Bishop Kenneth William Hicks, 96, died Wednesday, June 19, at his home in Shepherd’s Cove in Little Rock midst his wife and family. He was born as the only child of Earl and Ertie Hicks on June 18, 1923, near Iola, KS, and graduated from high school in 1941. During the early years of World War II, he worked in a Nashville TN airplane factory where bombers were built. Eventually he attended junior college, after which he enrolled at York College (NE), completing a B.A. degree. He then enrolled at Iliff School of Theology in Denver, earning his Master of Theology in 1953. Ordained a Deacon in 1952 and an Elder in 1953, Hicks served Methodist churches in Colorado for seven years, and then later in Nebraska including five years as a District Superintendent.

Rev. Hicks met his lovely wife Elaine in college and they married in 1946. From then until he died last Wednesday, they were one another’s counsel in all matters.

Hicks was elected to the United Methodist episcopacy in 1976, first serving the Little Rock and North Arkansas Conferences (merging in 2002 to become the Arkansas Conference). While in Arkansas he established an excellent record of credibility and gained a respectable reputation for leadership in human relations, justice issues, and a respect for life. He was also called as a plaintiff to testify against the legislation that would have allowed Creation Science to be taught in Arkansas public schools, which was eventually repealed.

In 1984 Bishop Hicks was assigned to the Kansas Episcopal Area, which included the Kansas East and Kansas West Conferences. Again he served for eight years, prodding and challenging the pastors, District Superintendents and laity in his care to innovative and effective approaches to ministry. While there, a Kansas church-affiliated hospital came into a negotiated sale arrangement to a private corporate entity. Though he walked into the developing stages of this sale in his first months in the state, he presided over the consummation of a matter seething with controversy. The hospital is still operating under the name Wesley Medical Center. After retirement, Hicks served on the board of Kansas Health Foundation for eleven years.

In 1992, Ken and Elaine retired back to Arkansas, where he was given an office in Little Rock’s PHUMC as Bishop in Residence. Though retired, his services were always in demand and his commitment to issues and causes close to his heart continued to beckon. Ken Hicks served as a member of Arkansas Friends for Better Schools, Arkansas Advocates for Children and Families, Governor’s Partnership Council for Children and Families, Advisory Council of Carelink, Interfaith Caregivers Alliance, Bishops’ Initiative on Children and Poverty, and the Arkansas Coalition to Abolish the Death Penalty. He was also a docent at the Clinton Presidential Library, a member of the Steering Committee of Arkansas Interfaith Power and Light. And for several years he was part time director of Ministries of Methodist Family Health.

Ken Hicks’ active ministry included membership on the General Board of Church and Society, and General Board of Global Ministries being chair of the National Division. Committee chairmanships on these boards included Peace with Justice and Chair of the Advisory Committee on Korean Ministry, among others. Notably, Bishop Hicks was in the forefront of the Peace Ministry at PHUMC begun in 2002 focusing on peacemaking and reconciliation. Many of his writings and thoughts were collected, edited and published in a book entitled “Peace Flowing Like a River” in 2010.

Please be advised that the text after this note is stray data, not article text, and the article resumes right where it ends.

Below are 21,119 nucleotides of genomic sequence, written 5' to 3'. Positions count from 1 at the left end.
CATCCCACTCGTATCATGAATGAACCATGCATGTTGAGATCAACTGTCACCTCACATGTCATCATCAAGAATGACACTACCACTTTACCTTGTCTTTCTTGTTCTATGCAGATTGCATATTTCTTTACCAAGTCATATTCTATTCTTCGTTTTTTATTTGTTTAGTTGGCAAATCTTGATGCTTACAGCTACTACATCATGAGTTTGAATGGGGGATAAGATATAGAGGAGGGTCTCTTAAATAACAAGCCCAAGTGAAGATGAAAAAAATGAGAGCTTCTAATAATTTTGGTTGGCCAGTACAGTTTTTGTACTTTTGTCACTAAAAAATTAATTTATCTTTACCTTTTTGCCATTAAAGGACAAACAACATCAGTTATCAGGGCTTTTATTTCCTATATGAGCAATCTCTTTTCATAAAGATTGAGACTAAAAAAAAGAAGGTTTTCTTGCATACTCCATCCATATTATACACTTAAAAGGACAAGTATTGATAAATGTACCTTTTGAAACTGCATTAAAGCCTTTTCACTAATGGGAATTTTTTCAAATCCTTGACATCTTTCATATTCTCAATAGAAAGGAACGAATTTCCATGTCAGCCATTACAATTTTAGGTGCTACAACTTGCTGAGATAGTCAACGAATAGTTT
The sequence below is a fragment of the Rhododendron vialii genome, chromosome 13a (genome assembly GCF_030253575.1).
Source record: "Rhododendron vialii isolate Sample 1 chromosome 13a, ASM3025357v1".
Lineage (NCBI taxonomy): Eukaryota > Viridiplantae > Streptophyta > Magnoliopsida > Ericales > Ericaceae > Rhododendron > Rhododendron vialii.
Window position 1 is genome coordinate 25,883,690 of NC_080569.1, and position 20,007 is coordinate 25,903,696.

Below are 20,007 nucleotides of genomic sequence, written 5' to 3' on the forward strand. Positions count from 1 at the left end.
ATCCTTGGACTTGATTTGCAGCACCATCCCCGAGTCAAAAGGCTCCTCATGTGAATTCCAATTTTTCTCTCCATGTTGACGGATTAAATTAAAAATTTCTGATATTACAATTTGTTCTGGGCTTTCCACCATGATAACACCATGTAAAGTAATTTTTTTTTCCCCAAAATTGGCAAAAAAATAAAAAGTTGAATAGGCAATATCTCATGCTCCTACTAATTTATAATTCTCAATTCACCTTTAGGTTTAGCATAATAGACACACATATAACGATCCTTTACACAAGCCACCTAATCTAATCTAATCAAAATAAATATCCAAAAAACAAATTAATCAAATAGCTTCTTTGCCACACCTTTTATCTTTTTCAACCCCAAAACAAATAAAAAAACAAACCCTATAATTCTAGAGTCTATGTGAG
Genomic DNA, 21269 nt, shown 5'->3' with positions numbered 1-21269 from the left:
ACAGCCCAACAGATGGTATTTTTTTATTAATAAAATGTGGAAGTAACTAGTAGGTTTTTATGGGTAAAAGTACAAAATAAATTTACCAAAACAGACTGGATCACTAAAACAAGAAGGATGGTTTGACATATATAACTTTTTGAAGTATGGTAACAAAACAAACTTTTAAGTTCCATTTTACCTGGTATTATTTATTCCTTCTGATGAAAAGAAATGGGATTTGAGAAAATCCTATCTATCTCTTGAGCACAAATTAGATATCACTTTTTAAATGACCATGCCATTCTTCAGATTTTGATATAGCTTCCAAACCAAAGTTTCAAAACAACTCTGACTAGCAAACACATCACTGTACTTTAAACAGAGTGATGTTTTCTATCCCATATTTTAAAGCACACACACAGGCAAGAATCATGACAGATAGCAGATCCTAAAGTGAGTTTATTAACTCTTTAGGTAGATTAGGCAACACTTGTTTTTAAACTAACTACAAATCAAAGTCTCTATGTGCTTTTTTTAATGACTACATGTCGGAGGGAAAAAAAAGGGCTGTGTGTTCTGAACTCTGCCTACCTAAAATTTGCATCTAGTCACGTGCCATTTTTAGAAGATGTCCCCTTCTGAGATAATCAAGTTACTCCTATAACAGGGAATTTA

Hicks was granted honorary degrees from Nebraska Wesleyan University, Westmar College, Philander Smith College, Hendrix College, and Baker University. He also served on the Board of Trustees at the latter three schools plus St. Paul School of Theology, Southwestern University, Kansas Wesleyan University, and S. M. U. in Dallas. He also served as a Trustee for Mount Sequoyah Assembly, Youthville Inc., Lydia Patterson Institute in El Paso, Methodist Hospital in Memphis, and Friendly Acres Retirement Center.

His many awards included Civil Libertarian of the Year by the ACLU-Arkansas (1984); the Senator David Pryor Award (1997) for Community Service by CareLink; the Ethel K. Miller Award for Religion and Social Awareness by Hendrix College (1999); and he and Elaine received the Hospice Foundation of Arkansas Compassion Award (1999). He also received a Distinguished Alumnus Award from Iliff School of Theology.

Ken is survived by his lovely wife Elaine, who shared their incredible life journey. And they have been proud parents of two very accomplished daughters, Linda Hicks and Debra Gottschalk, who with the late Wayne Gottschalk parented Ken and Elaine’s very special grandchildren: Kiley and Spencer. Ken was predeceased by a multitude of beloved pets including Danny.

A special thank you goes out to Ken’s caregivers – Andrew, Curtis, Debbie, John, LaTonia, Lucille and T.J., with an appreciative nod to Arkansas Hospice.

A Memorial Service of Resurrection and Thanksgiving to God for Bishop Hicks will be held at 11 am, Friday, June 28, in the sanctuary of Pulaski Heights United Methodist Church, 4823 Woodlawn, Little Rock 72205. In lieu of flowers, contributions may be made in his memory to the Bishop Kenneth W. Hicks Peace Endowment at PHUMC; Methodist Family Health, 1600 Aldersgate Road #200, Little Rock 72205; or the Kansas Health Foundation at 309 E. Douglas Ave., Wichita, KS 67202. Funeral arrangements are under the direction of Ruebel Funeral Home, www.ruebelfuneralhome.com.